Ban on the use of animal test data for cosmetics

This page contains information regarding the ban on the use of animal test data for cosmetics.

Page last updated: 10 March 2020

This page contains information regarding the ban on the use of animal test data for cosmetics.

Australia is implementing a ban on cosmetic testing on animals. The ban will commence on 1 July 2020 and means any new cosmetic ingredients manufactured in, or imported into Australia will not be able to use information from animal testing to prove safety.

Australia’s ban on the use of animal test data for cosmetics will:

  • align with the European Union (EU) approach to ensure the ongoing protection of public health, worker safety and the environment and minimal impact to business
  • encourage information from new methods not relying on the use of animals, for chemicals with any industrial use (including cosmetics).

Implementing the ban

The Department is using a variety of mechanisms to implement the ban, including:

  • Legislation will commence on 1 July 2020, to enable the national ban on the use of new animal test data to support the introduction of industrial chemicals used exclusively as cosmetic ingredients.
  • The National Health and Medical Research Council is working with State and Territory governments to incorporate a testing ban through their legislation through changes to the Animal Ethics Code.
  • The Department is working with the cosmetics industry to develop a voluntary code of practice. The code will guide promotional claims about animal testing that can or cannot be made on cosmetic products. This will include an information package for consumers and industry .
  • An Advisory Group is being established to consider aspects related to the ban’s first 12 months of operation. The Ban on Cosmetic Testing Advisory Group will comprise representatives from the cosmetics industry, animal welfare organisations, researchers and Government.

Exceptions in limited circumstances

The ban on animal test data applies in all circumstances apart from 3 limited exceptions, which are outlined in the Industrial Chemicals (General) Rules.

Exceptions are consistent with the European Union’s regulation and are necessary to protect human health and the environment. While there is a trend away from animal testing, it does enable understanding some of these risks. 

New industrial chemicals regulation scheme

Following its commencement on 1 July 2020, the Industrial Chemicals Act 2019 will give effect to the Australian Industrial Chemicals Introduction Scheme (AICIS).

In addition to the Act, the Industrial Chemicals (General) Rules and Industrial Chemicals Categorisation Guidelines (Categorisation Guidelines) set out AICIS’ technical and operational details and the requirements for introducers.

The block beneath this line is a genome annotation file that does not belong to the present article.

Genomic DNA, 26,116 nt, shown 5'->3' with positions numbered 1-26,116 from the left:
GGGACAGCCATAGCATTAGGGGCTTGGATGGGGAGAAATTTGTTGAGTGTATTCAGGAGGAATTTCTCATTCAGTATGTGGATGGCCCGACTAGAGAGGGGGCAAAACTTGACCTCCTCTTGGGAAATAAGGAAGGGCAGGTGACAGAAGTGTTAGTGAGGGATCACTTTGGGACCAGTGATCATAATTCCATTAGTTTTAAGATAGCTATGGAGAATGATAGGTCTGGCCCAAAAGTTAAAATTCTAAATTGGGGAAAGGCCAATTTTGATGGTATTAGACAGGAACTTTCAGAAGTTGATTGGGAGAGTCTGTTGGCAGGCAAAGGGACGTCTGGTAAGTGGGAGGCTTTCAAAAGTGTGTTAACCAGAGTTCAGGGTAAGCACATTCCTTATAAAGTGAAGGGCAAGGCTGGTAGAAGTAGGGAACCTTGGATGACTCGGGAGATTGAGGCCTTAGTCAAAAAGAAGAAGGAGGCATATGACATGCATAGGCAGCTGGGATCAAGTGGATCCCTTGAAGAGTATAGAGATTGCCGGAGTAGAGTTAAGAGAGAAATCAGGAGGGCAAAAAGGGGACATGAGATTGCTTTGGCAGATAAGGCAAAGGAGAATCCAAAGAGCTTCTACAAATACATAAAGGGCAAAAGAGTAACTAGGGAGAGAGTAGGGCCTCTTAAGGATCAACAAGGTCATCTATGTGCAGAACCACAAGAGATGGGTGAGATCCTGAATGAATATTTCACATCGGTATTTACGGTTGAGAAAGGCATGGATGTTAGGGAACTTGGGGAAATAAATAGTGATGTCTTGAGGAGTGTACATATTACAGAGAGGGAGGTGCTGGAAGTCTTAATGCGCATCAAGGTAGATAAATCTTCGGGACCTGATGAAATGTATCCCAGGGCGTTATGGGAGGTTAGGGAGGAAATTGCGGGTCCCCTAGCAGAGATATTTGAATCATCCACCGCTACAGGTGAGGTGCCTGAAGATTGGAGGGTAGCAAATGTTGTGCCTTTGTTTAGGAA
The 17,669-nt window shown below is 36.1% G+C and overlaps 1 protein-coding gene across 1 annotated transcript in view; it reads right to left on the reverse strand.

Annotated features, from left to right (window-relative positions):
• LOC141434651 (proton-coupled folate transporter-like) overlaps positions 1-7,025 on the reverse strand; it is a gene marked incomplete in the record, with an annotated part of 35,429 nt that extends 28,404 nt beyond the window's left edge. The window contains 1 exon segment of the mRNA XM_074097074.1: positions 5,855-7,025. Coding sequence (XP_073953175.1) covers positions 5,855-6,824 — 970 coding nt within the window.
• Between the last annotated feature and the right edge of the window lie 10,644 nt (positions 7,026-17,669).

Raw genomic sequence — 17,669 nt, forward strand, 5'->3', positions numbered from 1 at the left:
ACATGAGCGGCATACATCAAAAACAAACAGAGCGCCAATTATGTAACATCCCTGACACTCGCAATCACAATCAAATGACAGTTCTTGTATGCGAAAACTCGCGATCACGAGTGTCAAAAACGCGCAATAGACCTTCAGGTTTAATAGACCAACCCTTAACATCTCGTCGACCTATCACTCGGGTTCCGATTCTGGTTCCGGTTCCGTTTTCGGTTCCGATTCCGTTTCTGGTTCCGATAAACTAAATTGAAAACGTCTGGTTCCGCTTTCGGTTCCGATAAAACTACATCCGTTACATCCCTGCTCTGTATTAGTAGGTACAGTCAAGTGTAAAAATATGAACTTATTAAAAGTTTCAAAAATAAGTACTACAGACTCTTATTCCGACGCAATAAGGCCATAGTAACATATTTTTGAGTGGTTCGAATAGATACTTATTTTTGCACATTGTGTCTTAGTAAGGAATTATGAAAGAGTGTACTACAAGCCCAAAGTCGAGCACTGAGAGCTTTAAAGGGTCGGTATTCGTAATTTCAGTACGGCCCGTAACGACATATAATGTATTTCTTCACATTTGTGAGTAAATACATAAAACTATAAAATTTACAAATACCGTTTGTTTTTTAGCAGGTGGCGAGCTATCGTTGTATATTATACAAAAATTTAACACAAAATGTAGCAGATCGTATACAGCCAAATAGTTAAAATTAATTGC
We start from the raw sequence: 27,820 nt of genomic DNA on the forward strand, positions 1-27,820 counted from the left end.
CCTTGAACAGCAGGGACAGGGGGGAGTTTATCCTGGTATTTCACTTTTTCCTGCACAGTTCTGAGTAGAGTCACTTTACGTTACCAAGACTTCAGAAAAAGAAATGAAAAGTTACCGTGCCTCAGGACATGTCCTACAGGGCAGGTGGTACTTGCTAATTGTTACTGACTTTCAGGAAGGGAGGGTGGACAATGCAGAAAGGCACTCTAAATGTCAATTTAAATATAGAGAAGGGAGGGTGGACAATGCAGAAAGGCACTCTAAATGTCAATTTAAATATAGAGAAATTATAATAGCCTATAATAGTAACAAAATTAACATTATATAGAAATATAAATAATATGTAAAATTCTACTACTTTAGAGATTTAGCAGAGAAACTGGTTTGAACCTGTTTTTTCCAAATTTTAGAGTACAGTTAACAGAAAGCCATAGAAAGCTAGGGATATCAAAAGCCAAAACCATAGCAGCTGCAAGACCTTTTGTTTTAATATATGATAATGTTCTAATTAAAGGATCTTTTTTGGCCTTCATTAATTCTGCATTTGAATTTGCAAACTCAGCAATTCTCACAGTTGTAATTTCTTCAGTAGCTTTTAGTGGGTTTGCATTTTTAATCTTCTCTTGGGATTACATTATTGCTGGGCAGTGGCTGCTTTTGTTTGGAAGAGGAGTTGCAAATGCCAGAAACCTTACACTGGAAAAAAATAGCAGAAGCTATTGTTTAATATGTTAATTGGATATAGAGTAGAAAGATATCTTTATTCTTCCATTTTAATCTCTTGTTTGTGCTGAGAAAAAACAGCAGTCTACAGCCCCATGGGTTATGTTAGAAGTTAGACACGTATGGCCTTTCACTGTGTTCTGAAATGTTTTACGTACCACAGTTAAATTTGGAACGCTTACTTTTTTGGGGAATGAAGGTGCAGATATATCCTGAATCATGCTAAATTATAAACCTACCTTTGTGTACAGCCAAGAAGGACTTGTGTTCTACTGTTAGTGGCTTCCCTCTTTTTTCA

Information about AICIS is available on the NICNAS website.

Q&As

Why is Australia implementing a ban on cosmetic testing on animals?

There is strong public support to introduce a ban on cosmetic testing on animals. This ban will bring Australia into line with the EU and other countries introducing a ban on using data from tests on animals for determining the risks of new cosmetic ingredients.

Will the cosmetics that I’m currently using disappear from the shelves as a result of the ban?

No, cosmetics already existing on the market are not affected by the ban. The ban will relate to new cosmetic ingredients.

Does animal testing for cosmetics take place in Australia?

No. Animal testing for cosmetic ingredients does not happen in Australia. The ban is protecting against this type of testing in the future, plus supporting innovation.

Will the ban impact on the safety of new cosmetic ingredients?

No. When information is required to support the introduction of a new cosmetic ingredient, the legislation allows for a range of alternate data sources to be provided instead of animal test data.

This can include recognised international alternatives to animal tests, for example, tests validated by the Organisation for Economic Co-operation and Development (OECD), computer- based modelling and information from existing animal test data of a similar chemical.

If the information requirements cannot be met using non-animal test data, the new cosmetic ingredient may not be introduced.

Will the use of animal test data be accepted in certain situations?

Yes. Like the EU, the legislation allows for animal test data to be considered for environmental hazards where there are no available alternative means of assessing the risk. The Act also ensures that an introducer cannot ignore animal data that shows the chemical could harm humans or the environment.

How is the ban applied to ingredients also used for other purposes?

The ban will cover most cosmetics introduced in Australia.

However, new cosmetic ingredients may also have other industrial uses. These are known as multi-use chemicals, for example, perfumes and scents used in cosmetics and cleaning products.

  • Historical data suggest, less than 1% of these multi-use cosmetic ingredients used animal test information to prove their safety .

In line with the Government’s original commitment, these multi-use ingredients are excluded from the ban. To expand the scope of the ban beyond this:

  • will be inconsistent with other bans implemented internationally (for example the EU)
  • will not reduce the amount of animal testing that occurs
  • could lead to higher costs or reduced choice for consumers
  • could lead to human health and environmental safety issues as the development of alternative non-animal tests to ensure safety is ongoing.

More information

For all media enquiries please email news@health.gov.au